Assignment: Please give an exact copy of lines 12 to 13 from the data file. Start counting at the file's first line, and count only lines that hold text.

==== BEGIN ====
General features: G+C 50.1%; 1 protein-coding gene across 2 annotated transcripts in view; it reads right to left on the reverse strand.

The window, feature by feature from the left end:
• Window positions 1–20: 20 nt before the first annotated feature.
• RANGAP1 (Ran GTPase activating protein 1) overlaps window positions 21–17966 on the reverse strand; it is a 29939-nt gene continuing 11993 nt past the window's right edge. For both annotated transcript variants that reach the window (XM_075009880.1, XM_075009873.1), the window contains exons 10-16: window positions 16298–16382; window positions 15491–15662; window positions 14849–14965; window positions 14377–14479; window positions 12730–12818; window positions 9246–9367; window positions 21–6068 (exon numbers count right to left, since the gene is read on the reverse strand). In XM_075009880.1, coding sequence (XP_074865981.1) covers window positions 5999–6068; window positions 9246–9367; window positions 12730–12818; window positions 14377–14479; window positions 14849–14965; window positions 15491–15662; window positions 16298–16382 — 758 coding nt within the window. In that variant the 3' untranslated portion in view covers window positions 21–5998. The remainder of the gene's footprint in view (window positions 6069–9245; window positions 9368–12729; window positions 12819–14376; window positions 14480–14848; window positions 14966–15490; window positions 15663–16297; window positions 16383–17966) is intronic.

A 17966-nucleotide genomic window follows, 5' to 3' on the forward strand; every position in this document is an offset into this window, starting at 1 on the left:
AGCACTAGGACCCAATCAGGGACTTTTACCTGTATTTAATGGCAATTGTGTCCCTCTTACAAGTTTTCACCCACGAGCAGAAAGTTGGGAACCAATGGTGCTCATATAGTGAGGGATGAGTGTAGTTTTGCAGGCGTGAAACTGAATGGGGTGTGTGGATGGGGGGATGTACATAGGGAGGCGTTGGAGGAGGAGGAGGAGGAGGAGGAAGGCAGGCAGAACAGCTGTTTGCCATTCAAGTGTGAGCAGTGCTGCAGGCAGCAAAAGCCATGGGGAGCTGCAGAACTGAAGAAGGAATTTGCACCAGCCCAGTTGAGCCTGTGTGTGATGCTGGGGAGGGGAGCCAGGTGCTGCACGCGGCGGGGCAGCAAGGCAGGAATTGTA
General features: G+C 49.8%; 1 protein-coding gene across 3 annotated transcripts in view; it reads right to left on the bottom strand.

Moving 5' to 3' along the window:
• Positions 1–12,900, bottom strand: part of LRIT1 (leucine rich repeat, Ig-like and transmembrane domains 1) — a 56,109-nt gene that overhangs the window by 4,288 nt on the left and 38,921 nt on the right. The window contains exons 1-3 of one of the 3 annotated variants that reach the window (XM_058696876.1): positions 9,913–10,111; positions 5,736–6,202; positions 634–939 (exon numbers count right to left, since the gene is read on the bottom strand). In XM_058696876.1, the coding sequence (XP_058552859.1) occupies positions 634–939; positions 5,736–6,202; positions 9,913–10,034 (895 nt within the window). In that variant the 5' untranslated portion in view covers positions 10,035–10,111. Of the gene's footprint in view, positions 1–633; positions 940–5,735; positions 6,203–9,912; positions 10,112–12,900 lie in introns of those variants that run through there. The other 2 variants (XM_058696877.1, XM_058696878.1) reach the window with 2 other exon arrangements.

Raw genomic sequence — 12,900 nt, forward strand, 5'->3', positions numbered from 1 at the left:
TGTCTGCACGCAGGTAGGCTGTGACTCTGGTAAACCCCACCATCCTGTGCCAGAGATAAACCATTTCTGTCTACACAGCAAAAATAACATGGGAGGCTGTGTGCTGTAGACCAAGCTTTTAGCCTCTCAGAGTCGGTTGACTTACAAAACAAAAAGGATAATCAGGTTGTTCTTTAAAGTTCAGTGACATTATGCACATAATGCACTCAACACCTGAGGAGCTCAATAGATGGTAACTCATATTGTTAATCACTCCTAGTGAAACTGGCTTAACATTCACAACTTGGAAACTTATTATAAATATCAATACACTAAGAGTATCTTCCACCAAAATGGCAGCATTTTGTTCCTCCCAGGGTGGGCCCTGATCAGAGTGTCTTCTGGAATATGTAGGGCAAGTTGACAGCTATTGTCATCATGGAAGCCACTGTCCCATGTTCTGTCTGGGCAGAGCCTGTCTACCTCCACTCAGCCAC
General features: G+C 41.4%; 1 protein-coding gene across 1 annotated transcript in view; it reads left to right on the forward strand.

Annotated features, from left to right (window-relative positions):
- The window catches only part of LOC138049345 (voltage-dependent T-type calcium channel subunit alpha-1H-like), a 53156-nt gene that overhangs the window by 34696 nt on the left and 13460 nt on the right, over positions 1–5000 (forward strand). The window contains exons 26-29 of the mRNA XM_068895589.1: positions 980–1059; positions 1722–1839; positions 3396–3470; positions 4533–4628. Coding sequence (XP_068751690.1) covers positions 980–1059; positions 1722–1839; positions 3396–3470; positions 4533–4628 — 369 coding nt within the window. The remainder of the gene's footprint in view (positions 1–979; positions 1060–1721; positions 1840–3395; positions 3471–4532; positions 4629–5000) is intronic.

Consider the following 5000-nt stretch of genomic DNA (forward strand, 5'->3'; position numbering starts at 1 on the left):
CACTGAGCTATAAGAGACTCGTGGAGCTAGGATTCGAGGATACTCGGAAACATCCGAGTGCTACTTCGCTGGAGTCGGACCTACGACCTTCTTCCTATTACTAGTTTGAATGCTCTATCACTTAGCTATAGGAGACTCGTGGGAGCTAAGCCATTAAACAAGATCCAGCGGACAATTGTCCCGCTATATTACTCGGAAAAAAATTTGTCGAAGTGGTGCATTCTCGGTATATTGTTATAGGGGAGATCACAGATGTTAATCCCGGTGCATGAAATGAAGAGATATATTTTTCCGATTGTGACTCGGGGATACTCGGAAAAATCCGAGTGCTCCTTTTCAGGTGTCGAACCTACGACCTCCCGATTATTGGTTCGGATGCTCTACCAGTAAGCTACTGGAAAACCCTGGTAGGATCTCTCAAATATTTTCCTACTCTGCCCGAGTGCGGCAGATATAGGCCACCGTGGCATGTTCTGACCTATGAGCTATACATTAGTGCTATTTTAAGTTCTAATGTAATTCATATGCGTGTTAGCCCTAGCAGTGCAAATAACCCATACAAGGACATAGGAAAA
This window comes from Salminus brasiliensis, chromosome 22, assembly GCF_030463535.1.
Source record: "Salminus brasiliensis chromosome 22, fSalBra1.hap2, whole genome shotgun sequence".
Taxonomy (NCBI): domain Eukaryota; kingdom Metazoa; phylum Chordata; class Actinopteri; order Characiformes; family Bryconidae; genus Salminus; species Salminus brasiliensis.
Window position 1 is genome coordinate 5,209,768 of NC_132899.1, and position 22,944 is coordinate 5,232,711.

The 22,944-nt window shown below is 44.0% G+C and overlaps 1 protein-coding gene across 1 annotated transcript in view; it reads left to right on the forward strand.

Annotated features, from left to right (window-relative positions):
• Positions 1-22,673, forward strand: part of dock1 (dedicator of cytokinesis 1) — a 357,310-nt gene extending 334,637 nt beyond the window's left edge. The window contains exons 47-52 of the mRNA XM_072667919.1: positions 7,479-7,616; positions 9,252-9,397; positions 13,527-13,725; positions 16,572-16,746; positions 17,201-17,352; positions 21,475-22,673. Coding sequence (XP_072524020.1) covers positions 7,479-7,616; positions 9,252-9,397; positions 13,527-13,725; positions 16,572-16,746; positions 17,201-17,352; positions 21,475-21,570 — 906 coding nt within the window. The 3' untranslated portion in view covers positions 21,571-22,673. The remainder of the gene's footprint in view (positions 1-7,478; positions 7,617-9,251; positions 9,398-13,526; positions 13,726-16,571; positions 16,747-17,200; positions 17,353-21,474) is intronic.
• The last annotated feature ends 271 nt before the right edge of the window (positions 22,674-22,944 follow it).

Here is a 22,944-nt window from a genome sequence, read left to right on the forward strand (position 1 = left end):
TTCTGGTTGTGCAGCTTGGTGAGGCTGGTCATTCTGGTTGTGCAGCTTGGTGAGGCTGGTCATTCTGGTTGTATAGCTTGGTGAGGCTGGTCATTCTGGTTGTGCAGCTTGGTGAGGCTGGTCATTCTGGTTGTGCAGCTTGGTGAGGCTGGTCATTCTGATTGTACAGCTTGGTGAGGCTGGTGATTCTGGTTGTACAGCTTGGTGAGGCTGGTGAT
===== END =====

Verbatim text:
General features: G+C 41.4%; 1 protein-coding gene across 1 annotated transcript in view; it reads left to right on the forward strand.

Annotated features, from left to right (window-relative positions):